I thought you meant extra pay for travel; I assume they are not going to make me pay for my own plane tickets ;)

And yep, I'm just a homemaker. It was Rusty's sourdough article that really got me into K5. I'm being serious.

[ Parent ]
Blergh by Phage (4.00 / 1) #17 Mon Feb 14, 2005 at 09:14:50 PM EST
Just a home maker....Are you trolling me ? Aren't you living with your parents ?

If this is a genuine comment, I think you may have some issues. Not being able to leave your parents home for more than a couple of days is....odd...abnormal even.

[ Parent ]
Are you trolling me? by CwazyWabbit (2.00 / 0) #18 Mon Feb 14, 2005 at 09:55:42 PM EST
I've moved back to my mum's as of two and a bit weeks ago as I've not had full time work for more than seven months and couldn't/wouldn't keep raiding my savings to keep renting a flat shared with my ex. Previous to that I've lived away from my parents for more than six years. I get homesick for wherever my home is when I go away.

[ Parent ]
Very rarely troll by Phage (4.00 / 1) #19 Mon Feb 14, 2005 at 10:18:08 PM EST
Certainly did not mean to cause offence. I just can't imagine your point of view.

Do you know why you get homesick when home may be a variable ?

Oh, and if this is a major issue, don't take the job. If travel is not possible for you then it would not be fair to either you or them to try and force yourself to do so.

[ Parent ]
Hardly offended by CwazyWabbit (2.00 / 0) #20 Mon Feb 14, 2005 at 10:30:15 PM EST
Hanging around K5 has made me impervious to anything anybody else online claims to believe. Not that I cared so much to begin with.

I get homesick as I like my own personal space and a hotel room isn't it. Hence, although I'm currently cooped up in my mum's spare box room, this is my space and I like it here. Hotel rooms can never be that. Slightly related, go look at idiot boy's diary. The hotel life is not one I want to lead.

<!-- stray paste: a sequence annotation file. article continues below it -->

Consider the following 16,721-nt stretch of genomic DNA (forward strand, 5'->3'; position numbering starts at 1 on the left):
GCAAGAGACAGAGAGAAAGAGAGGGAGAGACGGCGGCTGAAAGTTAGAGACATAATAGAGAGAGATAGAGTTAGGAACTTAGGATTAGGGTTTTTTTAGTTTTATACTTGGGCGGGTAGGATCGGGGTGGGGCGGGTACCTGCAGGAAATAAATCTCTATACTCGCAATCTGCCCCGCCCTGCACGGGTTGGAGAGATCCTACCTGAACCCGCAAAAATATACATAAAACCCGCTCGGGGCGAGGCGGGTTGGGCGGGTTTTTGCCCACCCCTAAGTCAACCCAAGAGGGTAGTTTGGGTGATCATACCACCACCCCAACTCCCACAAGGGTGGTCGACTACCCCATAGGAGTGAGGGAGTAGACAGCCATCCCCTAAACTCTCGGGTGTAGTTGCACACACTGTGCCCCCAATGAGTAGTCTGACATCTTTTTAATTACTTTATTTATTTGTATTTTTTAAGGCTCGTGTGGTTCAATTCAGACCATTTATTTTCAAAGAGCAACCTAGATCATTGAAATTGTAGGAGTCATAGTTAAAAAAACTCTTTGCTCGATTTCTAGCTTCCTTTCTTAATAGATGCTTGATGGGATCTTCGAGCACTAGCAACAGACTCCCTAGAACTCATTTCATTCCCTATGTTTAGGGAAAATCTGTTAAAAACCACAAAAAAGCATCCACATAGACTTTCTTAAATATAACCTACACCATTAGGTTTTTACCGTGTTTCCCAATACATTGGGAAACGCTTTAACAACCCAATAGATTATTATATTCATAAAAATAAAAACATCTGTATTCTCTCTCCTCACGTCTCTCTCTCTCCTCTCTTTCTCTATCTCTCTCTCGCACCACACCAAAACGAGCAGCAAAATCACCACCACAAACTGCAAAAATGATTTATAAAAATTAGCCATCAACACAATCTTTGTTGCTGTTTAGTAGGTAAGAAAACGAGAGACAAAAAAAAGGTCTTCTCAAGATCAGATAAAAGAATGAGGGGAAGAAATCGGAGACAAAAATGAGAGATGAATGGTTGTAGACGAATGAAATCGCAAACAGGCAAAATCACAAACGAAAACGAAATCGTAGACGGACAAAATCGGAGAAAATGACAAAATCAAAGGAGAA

Travel to the level discussed with them is fine. I'll accept a week off away somewhere now and then; they need to send engineers to support customers and I'd do that. But the contract goes far beyond what we discussed. I've been screwed over by the difference between what is said at interview and reality before, so I'm insuring my position against future circumstance.

I was half hoping you'd say something like "Why yes, I was trolling you".

[ Parent ]
I'll admit I was tempted by Phage (2.00 / 0) #21 Mon Feb 14, 2005 at 10:40:35 PM EST
A geek, living with parents, possible agoraphobia. All the usual targetssuspects...But most of the time I can't be arsed.

As far as the job goes, make sure sure any changes to the contract are fully discussed and in writing.

[ Parent ]
It wouldn't have touched a nerve by CwazyWabbit (2.00 / 0) #22 Mon Feb 14, 2005 at 10:54:37 PM EST
The jump from "homesick after a week away" to agoraphobia is pretty far, and the living with the parent is just temporary and convenient circumstance. I could have written tons of angsty diaries about living with an ex which would explain why this is better, but just take my word on it.

To reassure you, I hope to be gone within two weeks and can't stay here to go to the job anyway as it is in a different city. I'm moving out once I find a new place to live, once I actually sign a contract.

I will request new copies to sign, as one of the disputed documents is not actually the copy I will sign but a template (minus my name, start date, salary etc.). Thanks, a younger me would have got caught out by that.

[ Parent ]
I want you to do me a favour. by ti dave (4.00 / 1) #13 Mon Feb 14, 2005 at 06:42:18 AM EST
Stop labelling the breaking of a civil contract as being "illegal."

That's a very harmful mis-conception. Thanks.

I don't care if people hate my guts; I assume most of them do.
The important question is whether they are in a position to do anything about it. --W.S. Burroughs

"Breach of contract" by CwazyWabbit (4.00 / 1) #14 Mon Feb 14, 2005 at 06:59:22 AM EST
My apologies.

[ Parent ]
Sympathy and support please | 22 comments (22 topical, 0 hidden) | Trackback